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McCain, Graham in Cairo press Egypt’s military to release political prisoners

Sens. John McCain (R-Ariz.) and Lindsey Graham (R-S.C.) in Cairo on Tuesday met with the leader of Egypt’s military, General Abdel Fattah al-Sisi, and urged him to release all political prisoners as a starting point for holding free elections.

“In democracy, you sit down and talk to each other,” Graham said at a press conference Tuesday evening. “It is impossible to talk to somebody who is in jail.”

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The GOP senators are visiting Egypt at the request of President Obama, weeks after the army deposed democratically elected President Mohamed Morsi. They hope to press the military to quickly transition back to civilian rule. Since Morsi’s ouster, the former president has been under house arrest, with scores of his Muslim Brotherhood supporters imprisoned.

McCain and Graham also denounced the military takeover as a “coup,” a label the Obama administration has refused to use.

“We have said we share the democratic aspirations and criticism of the Morsi government that led millions of Egyptians into the streets. … We’ve also said that the circumstances of [Morsi’s] removal was a coup,” McCain said.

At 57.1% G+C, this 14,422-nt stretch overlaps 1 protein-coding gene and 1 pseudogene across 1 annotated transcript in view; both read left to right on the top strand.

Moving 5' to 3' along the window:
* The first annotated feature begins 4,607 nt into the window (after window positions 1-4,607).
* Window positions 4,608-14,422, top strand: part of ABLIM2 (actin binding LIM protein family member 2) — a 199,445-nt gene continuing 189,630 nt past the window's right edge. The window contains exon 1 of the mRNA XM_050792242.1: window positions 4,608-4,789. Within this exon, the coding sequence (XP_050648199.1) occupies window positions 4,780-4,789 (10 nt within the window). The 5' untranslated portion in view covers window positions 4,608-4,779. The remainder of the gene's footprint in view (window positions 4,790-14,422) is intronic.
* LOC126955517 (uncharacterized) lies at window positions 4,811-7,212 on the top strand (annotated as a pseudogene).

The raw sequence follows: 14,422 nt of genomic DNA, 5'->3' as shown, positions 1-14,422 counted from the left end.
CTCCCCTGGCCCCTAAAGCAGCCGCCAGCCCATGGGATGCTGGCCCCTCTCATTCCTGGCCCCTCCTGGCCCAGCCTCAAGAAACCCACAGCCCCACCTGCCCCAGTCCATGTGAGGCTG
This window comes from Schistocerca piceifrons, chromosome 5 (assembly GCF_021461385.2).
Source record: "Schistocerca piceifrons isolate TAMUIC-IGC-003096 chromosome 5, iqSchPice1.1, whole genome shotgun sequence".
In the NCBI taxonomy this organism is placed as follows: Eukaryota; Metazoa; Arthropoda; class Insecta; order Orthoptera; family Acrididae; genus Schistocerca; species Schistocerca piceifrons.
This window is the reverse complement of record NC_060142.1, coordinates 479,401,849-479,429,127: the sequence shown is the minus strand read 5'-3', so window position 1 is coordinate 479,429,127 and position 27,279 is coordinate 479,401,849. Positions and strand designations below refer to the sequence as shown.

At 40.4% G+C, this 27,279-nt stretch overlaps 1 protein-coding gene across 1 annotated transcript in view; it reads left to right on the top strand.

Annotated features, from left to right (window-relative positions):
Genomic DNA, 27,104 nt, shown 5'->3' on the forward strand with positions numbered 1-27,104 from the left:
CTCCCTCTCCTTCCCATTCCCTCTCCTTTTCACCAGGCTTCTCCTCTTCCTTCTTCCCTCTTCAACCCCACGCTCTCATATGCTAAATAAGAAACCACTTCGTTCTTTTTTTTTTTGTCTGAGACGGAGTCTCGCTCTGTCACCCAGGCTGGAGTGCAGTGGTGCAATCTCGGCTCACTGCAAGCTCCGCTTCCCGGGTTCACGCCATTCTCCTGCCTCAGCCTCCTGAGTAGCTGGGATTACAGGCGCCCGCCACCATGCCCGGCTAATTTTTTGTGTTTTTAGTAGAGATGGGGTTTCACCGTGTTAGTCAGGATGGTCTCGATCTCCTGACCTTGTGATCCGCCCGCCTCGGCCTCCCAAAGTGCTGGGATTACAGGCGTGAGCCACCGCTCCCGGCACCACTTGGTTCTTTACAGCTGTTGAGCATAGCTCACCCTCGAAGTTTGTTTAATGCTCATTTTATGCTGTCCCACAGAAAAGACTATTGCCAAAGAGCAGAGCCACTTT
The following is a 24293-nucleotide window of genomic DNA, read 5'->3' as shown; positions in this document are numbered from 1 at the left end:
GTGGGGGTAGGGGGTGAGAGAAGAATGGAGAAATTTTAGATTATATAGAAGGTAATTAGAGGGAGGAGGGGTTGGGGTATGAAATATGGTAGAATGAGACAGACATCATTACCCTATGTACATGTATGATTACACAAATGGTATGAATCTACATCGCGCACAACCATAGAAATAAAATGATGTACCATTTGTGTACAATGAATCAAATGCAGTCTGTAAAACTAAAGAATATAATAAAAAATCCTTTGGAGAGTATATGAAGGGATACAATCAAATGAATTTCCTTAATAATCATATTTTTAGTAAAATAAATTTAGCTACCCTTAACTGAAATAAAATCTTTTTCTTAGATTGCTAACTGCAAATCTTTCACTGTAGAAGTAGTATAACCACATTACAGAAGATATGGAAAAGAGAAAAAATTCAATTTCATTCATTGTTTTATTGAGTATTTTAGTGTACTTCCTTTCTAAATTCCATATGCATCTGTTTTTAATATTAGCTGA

“I’m not here to go through the dictionary,” said McCain, when asked to explain his choice of the word coup. “If it walks like a duck and quacks like a duck, it’s a duck.”

Obama has avoided calling the overthrow a coup in part because that determination would kick in laws that would block the billions in aid sent to Egypt each year, costing the U.S. crucial leverage over the country’s leaders.

The senators' statements came after a day of meetings with Egypt’s top civilian and military officials, including al-Sisi, the commander in chief of the Egyptian army, an important figure within the fractured country.

Egypt’s official news agency, MENA, offered few details about their discussions, saying only that the senators and al-Sisi “exchanged views” about how to end “the state of political polarization.”

Morsi was deposed after days of mass protests by opponents of his rule. Since his ouster, military forces have engaged in deadly clashes with Morsi supporters.

This story was updated at 1:36 p.m.

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